A fascinating volume on how Jewish Halakah related to the the Jewish people’s greatest catastrophy of modern times.
About Rabbi Irving Rosenbaum (via Chicago Tribune)
Born in Omaha, Rabbi Rosenbaum moved to Chicago at age 16 to attend the University of Chicago and Hebrew Theological College in Skokie. His grandfather’s deep religious beliefs sparked his interest in religious studies, and he immersed himself in lessons about the Jewish faith.
After graduating from both institutions in the early 1940s, Rabbi Rosenbaum was named National Director of the Department of Inter-religious Cooperation of the Anti-Defamation League of B’nai B’rith in 1946.
To help educate Christians about Judaism, Rabbi Rosenbaum produced a film and an accompanying book titled “Your Neighbor Celebrates” (this sentence as published has been corrected in this text). It was the first time Rabbi Rosenbaum turned to different forms of media to educate others about the Jewish faith, his son said.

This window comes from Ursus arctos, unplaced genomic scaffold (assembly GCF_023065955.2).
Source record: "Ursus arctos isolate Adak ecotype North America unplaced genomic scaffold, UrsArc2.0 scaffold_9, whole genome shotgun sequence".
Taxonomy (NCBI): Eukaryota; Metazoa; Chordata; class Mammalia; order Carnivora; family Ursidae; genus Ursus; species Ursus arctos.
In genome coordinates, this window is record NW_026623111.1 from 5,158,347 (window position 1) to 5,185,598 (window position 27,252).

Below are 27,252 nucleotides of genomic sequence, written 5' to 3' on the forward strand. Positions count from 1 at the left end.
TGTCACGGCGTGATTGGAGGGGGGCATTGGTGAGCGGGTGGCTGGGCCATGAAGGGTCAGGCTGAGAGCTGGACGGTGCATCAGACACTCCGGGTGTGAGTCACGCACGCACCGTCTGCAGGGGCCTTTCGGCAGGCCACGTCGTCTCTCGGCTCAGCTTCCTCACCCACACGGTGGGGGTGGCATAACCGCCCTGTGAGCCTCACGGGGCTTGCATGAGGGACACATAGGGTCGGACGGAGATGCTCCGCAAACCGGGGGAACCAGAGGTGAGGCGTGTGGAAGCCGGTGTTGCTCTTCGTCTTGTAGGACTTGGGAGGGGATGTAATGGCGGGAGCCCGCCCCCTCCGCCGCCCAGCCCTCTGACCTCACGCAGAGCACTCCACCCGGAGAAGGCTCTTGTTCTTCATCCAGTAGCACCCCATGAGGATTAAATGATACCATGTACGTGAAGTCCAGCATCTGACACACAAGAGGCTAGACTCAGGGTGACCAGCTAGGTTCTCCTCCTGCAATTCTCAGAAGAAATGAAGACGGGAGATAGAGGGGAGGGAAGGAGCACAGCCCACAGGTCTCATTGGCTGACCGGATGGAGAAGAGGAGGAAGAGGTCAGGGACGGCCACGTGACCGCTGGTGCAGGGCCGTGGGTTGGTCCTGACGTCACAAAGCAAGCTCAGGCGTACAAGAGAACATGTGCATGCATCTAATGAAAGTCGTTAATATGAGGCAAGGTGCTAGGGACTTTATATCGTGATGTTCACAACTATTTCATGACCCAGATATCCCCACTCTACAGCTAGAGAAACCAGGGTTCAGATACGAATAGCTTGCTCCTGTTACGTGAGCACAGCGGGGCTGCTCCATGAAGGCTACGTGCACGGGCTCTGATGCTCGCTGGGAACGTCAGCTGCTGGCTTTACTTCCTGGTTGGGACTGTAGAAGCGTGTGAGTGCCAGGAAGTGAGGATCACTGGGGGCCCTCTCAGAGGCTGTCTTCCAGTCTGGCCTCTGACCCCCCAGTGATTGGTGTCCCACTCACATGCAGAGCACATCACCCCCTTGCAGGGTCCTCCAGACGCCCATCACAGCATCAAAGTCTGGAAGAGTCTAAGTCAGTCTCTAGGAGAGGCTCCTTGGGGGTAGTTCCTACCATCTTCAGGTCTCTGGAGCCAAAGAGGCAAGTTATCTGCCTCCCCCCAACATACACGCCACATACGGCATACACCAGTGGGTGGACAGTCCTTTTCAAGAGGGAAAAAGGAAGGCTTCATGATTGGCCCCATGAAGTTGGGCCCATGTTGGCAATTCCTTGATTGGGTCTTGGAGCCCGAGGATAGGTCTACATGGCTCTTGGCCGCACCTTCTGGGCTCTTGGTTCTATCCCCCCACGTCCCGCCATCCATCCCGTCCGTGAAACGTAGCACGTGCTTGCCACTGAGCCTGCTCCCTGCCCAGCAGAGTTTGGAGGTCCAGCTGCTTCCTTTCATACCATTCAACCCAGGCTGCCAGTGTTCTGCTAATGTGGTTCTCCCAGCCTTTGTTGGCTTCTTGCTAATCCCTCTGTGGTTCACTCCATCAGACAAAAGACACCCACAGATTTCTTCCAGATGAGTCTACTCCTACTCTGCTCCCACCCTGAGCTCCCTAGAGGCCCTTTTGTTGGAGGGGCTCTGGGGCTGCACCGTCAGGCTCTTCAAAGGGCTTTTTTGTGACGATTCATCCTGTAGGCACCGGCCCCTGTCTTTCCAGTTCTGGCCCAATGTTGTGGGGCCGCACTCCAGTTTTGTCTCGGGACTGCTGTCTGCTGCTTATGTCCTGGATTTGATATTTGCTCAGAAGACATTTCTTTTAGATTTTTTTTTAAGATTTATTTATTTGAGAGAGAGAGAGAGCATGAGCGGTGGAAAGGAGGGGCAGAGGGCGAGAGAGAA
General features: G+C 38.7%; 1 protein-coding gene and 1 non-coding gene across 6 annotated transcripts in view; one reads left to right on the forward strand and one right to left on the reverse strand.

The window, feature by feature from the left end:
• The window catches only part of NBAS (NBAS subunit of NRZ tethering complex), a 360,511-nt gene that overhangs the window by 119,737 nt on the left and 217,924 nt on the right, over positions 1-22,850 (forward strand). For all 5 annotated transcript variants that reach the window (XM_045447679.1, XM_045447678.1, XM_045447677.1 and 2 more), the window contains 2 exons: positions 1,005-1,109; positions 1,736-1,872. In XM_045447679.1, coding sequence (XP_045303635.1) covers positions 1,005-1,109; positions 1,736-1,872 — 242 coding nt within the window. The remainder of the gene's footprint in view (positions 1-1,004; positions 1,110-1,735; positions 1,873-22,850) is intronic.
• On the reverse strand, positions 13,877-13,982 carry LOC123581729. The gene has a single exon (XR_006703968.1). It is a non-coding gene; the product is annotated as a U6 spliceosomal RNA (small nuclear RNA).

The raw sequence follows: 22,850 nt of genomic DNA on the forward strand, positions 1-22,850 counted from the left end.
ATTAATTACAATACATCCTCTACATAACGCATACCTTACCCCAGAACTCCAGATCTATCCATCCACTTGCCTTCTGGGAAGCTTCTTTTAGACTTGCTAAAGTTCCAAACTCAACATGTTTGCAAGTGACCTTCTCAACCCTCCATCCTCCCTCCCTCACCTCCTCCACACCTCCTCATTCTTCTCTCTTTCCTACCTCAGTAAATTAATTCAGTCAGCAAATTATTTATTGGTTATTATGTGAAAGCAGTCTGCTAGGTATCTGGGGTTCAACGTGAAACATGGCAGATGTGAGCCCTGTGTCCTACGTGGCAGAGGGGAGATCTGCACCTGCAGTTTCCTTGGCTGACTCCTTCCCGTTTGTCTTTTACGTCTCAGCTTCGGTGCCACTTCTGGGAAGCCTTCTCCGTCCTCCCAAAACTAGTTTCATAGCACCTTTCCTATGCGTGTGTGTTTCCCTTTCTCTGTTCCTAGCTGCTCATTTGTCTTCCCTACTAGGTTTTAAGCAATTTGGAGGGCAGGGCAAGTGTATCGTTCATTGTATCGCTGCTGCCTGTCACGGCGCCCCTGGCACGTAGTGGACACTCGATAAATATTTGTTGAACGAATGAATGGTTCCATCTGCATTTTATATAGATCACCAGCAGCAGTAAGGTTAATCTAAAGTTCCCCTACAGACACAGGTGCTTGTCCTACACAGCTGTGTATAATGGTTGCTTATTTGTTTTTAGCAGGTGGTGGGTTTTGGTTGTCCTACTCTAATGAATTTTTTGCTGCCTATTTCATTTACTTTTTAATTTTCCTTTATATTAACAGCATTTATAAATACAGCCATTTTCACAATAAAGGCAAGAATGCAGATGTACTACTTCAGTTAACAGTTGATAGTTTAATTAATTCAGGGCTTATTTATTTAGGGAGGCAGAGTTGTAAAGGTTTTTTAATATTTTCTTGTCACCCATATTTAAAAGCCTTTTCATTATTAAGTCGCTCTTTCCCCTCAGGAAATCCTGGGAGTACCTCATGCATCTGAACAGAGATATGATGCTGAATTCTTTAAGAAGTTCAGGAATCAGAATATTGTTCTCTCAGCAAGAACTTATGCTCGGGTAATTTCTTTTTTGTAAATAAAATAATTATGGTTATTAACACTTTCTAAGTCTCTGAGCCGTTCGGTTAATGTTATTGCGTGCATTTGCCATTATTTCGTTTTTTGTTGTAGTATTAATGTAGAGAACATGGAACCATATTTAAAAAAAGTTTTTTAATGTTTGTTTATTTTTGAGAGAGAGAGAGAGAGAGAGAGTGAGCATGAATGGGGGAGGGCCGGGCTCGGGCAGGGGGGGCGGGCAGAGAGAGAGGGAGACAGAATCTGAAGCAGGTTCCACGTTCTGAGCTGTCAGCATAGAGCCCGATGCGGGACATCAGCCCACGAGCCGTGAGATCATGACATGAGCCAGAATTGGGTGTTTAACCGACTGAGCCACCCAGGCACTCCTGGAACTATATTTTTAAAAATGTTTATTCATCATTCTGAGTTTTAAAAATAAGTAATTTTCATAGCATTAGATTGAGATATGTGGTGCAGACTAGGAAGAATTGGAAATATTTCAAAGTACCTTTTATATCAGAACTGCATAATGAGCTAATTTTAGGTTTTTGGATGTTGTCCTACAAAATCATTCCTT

“He was almost always ahead of his time and very creative at using the media of the day, whether it was print, television or computers to convey a message,” his son said.
In the 1960s, Rabbi Rosenbaum produced educational television shows to teach children about religion and offer Hebrew language lessons to adults, his son said. Later, he taught himself computer-programming languages and he founded the Davka Corp. in 1981, which sells Hebrew and Judaic software. Rabbi Rosenbaum, who did not believe in retiring, stayed with the business until his death.
Along with his passion for religion, Rabbi Rosenbaum enjoyed being a self-taught man. When he wanted to learn a new skill, he would check out a book on the subject at the Chicago Public Library and apply his lessons. It was through this technique that he learned how to be an electrician, carpenter and plumber. At age 45, he used this method to teach himself how to swim, his son said.
“If there was a book on something, he could find it, he could read it and he could learn how to do it,” his son said.